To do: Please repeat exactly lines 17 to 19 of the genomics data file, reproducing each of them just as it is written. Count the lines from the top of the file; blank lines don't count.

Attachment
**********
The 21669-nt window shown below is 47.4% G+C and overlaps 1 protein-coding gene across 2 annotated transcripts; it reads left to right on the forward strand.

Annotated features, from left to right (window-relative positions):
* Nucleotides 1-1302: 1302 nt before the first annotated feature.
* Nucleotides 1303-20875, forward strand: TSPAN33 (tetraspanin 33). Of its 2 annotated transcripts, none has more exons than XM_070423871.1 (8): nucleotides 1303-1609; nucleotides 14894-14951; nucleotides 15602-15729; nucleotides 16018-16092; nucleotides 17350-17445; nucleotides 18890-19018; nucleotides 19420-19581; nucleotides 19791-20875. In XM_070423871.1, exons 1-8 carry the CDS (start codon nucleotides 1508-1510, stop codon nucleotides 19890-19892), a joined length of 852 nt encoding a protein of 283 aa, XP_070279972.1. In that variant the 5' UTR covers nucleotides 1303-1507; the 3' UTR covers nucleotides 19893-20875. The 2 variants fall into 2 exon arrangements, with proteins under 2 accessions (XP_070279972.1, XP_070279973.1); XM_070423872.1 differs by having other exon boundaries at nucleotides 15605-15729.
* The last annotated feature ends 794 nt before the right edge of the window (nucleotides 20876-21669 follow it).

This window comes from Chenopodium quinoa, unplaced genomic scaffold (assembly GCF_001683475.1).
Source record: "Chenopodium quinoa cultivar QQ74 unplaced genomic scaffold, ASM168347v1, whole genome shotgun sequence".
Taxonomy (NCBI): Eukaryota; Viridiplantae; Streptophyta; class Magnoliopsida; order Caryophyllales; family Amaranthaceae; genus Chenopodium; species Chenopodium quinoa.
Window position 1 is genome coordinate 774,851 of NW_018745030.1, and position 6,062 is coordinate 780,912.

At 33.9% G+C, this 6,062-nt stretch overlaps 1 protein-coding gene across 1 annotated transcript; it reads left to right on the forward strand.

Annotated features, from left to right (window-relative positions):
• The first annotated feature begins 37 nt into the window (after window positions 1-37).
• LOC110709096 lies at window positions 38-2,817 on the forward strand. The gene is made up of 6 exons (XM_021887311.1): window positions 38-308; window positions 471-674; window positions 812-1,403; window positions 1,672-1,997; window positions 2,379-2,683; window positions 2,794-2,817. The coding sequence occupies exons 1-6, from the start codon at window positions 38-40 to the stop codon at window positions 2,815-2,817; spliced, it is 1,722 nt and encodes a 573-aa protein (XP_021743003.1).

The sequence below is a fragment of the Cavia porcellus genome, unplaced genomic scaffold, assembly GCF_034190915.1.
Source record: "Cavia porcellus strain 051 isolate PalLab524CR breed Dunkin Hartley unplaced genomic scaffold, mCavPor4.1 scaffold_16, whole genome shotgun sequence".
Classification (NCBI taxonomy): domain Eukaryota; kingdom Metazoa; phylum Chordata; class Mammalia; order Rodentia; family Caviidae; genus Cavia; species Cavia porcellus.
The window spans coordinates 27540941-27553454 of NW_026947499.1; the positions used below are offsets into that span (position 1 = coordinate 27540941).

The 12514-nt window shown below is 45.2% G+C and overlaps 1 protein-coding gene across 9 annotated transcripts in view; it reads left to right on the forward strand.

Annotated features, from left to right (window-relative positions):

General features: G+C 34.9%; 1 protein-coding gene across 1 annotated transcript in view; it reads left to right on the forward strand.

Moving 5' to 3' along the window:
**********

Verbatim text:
The window spans coordinates 27540941-27553454 of NW_026947499.1; the positions used below are offsets into that span (position 1 = coordinate 27540941).

The 12514-nt window shown below is 45.2% G+C and overlaps 1 protein-coding gene across 9 annotated transcripts in view; it reads left to right on the forward strand.

Annotated features, from left to right (window-relative positions):